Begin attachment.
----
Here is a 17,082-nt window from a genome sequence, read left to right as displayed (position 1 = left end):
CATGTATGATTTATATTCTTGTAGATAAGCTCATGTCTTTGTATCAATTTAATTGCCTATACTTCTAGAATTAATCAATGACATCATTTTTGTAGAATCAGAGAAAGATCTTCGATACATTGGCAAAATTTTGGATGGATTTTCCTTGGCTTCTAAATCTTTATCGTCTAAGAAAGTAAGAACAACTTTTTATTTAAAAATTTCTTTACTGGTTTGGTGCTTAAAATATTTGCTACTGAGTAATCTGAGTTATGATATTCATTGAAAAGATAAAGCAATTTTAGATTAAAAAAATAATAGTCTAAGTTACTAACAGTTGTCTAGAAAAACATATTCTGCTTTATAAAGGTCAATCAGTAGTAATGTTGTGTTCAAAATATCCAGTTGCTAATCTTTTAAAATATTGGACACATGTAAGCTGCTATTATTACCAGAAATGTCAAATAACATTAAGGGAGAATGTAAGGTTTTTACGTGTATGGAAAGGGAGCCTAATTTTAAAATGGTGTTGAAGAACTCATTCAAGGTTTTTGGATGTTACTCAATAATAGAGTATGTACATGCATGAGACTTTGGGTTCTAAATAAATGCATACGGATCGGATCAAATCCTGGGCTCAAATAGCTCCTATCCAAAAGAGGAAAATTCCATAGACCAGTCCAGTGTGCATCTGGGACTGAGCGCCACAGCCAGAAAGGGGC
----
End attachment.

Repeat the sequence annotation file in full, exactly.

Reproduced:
Here is a 17,082-nt window from a genome sequence, read left to right as displayed (position 1 = left end):
CATGTATGATTTATATTCTTGTAGATAAGCTCATGTCTTTGTATCAATTTAATTGCCTATACTTCTAGAATTAATCAATGACATCATTTTTGTAGAATCAGAGAAAGATCTTCGATACATTGGCAAAATTTTGGATGGATTTTCCTTGGCTTCTAAATCTTTATCGTCTAAGAAAGTAAGAACAACTTTTTATTTAAAAATTTCTTTACTGGTTTGGTGCTTAAAATATTTGCTACTGAGTAATCTGAGTTATGATATTCATTGAAAAGATAAAGCAATTTTAGATTAAAAAAATAATAGTCTAAGTTACTAACAGTTGTCTAGAAAAACATATTCTGCTTTATAAAGGTCAATCAGTAGTAATGTTGTGTTCAAAATATCCAGTTGCTAATCTTTTAAAATATTGGACACATGTAAGCTGCTATTATTACCAGAAATGTCAAATAACATTAAGGGAGAATGTAAGGTTTTTACGTGTATGGAAAGGGAGCCTAATTTTAAAATGGTGTTGAAGAACTCATTCAAGGTTTTTGGATGTTACTCAATAATAGAGTATGTACATGCATGAGACTTTGGGTTCTAAATAAATGCATACGGATCGGATCAAATCCTGGGCTCAAATAGCTCCTATCCAAAAGAGGAAAATTCCATAGACCAGTCCAGTGTGCATCTGGGACTGAGCGCCACAGCCAGAAAGGGGC